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Conflicts between physicians and surrogate decision-makers involving the patient’s prognosis occur more than half the time, according to a recent study.
Conflicts between physicians and surrogate decision-makers involving the patient’s prognosis occur more than half the time, according to a recent study.1
J. Randall Curtis, MD, MPH, one of the study’s authors and director of Cambia Palliative Care Center of Excellence at University of Washington School of Medicine in Seattle, says the extent of the discordance surprised him. “More than 50% of the time, there was a greater than 20% difference in prognostic estimates,” he notes.
Researchers conducted quantitative surveys and qualitative interviews at four ICUs at a major U.S. medical center, with 299 surrogate decision-makers and 99 physicians caring for 174 critically ill patients, from 2005 to 2009. Some key findings include the following:
Douglas B. White, MD, MAS, the study’s lead author, says, “The study’s findings point out very clearly that when doctors and families have different expectations about prognosis, it’s not always due to a misunderstanding.” White is the endowed chair for ethics in critical care medicine and director of the program on ethics and decision-making in critical illness at University of Pittsburgh Medical Center.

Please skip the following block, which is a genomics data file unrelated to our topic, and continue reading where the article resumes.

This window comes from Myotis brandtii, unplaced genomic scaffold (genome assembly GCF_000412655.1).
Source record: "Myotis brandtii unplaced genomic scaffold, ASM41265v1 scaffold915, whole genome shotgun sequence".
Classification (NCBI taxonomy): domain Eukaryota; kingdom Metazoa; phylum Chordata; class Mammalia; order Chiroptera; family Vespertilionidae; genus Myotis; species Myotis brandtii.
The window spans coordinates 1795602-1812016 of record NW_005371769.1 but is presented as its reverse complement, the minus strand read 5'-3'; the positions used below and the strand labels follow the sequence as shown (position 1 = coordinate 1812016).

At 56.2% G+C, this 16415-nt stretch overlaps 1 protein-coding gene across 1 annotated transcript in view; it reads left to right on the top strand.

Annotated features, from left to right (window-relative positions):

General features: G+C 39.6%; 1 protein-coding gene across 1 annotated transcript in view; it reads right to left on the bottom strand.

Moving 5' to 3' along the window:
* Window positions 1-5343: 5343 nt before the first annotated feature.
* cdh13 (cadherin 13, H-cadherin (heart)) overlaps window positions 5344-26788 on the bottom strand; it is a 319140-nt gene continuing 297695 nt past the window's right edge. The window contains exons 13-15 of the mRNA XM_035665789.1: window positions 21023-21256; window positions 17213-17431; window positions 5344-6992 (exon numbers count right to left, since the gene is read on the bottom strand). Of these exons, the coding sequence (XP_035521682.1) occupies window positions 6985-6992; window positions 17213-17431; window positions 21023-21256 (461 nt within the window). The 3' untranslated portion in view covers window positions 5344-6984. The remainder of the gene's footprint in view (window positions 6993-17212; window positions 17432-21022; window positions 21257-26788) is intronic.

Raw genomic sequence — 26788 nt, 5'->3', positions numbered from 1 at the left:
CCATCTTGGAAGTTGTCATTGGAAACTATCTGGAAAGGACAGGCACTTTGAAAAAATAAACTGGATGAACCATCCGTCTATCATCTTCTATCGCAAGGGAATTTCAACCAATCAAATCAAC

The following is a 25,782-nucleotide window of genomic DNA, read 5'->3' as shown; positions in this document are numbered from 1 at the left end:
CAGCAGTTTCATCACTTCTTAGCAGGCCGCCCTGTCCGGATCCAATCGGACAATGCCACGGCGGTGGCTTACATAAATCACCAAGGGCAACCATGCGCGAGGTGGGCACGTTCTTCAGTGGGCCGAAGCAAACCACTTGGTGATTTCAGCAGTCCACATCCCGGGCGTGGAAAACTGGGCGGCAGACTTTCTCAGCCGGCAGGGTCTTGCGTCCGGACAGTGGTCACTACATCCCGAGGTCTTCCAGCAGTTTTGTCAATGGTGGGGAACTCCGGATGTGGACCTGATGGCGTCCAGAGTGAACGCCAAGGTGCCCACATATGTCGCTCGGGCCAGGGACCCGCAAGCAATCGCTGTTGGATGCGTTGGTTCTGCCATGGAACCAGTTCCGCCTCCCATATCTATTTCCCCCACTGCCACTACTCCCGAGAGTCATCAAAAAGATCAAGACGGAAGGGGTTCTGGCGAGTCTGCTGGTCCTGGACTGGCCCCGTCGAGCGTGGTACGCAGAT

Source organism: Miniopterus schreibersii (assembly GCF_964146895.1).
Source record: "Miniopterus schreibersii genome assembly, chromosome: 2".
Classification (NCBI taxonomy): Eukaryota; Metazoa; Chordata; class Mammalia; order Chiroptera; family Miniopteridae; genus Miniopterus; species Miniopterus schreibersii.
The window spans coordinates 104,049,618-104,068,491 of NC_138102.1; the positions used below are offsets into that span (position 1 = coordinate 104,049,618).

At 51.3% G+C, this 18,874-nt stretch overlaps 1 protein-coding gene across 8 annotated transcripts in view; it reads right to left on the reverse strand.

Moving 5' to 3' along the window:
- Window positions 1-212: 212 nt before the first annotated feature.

Sometimes, conflicts occurred simply because physicians and surrogates had different opinions. “It’s pretty clear that different judgments and beliefs were prevalent in this cohort,” says White.
The study’s findings “remind physicians and bioethicists that there’s a difference between the informed consent steps of understanding and appreciation,” says White. Surrogates can understand exactly what a doctor says, and still not appreciate how, and whether, it relates to the patient.
“For clinical ethics consultants, it may be worth conceptualizing part of their role as helping surrogates to think about how the prognosis does, or doesn’t, fit with their own perceptions,” says White. Bioethicists can explore why that difference exists. This could lead to further dialogue, allowing both parties to resolve the difference.